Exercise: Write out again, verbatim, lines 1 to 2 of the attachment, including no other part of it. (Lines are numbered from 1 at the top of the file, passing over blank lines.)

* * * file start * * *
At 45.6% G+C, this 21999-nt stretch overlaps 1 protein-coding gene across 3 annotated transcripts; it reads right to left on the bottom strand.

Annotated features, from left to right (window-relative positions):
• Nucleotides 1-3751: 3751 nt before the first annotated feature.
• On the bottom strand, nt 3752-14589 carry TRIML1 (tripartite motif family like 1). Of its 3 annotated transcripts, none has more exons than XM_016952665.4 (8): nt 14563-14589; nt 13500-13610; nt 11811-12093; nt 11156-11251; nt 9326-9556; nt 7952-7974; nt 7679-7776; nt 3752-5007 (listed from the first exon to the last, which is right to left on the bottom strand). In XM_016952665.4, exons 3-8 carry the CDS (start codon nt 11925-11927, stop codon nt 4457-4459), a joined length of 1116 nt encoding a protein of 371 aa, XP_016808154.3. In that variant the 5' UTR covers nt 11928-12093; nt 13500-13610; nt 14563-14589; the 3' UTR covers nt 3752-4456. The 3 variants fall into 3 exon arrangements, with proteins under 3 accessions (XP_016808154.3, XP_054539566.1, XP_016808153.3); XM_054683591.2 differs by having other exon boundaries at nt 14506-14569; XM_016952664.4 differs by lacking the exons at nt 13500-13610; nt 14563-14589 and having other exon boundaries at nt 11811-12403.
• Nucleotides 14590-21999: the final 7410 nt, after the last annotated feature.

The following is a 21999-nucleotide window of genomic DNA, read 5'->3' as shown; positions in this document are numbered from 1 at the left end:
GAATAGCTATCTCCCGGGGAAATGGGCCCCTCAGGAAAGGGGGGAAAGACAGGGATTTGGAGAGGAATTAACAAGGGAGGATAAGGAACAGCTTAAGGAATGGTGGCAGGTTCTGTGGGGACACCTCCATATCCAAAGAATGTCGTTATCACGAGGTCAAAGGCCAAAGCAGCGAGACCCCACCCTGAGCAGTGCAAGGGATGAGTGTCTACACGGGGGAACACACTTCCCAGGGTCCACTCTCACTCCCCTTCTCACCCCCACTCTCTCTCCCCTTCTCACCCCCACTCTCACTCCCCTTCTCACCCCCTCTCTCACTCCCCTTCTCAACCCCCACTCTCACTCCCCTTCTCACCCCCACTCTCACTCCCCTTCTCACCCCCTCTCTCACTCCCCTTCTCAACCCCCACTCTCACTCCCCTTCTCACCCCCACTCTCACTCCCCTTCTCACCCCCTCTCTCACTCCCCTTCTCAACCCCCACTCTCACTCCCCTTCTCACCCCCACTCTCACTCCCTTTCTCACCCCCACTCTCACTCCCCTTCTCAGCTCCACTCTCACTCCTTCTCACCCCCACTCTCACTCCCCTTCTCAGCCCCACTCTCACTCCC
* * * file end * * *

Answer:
At 45.6% G+C, this 21999-nt stretch overlaps 1 protein-coding gene across 3 annotated transcripts; it reads right to left on the bottom strand.

Annotated features, from left to right (window-relative positions):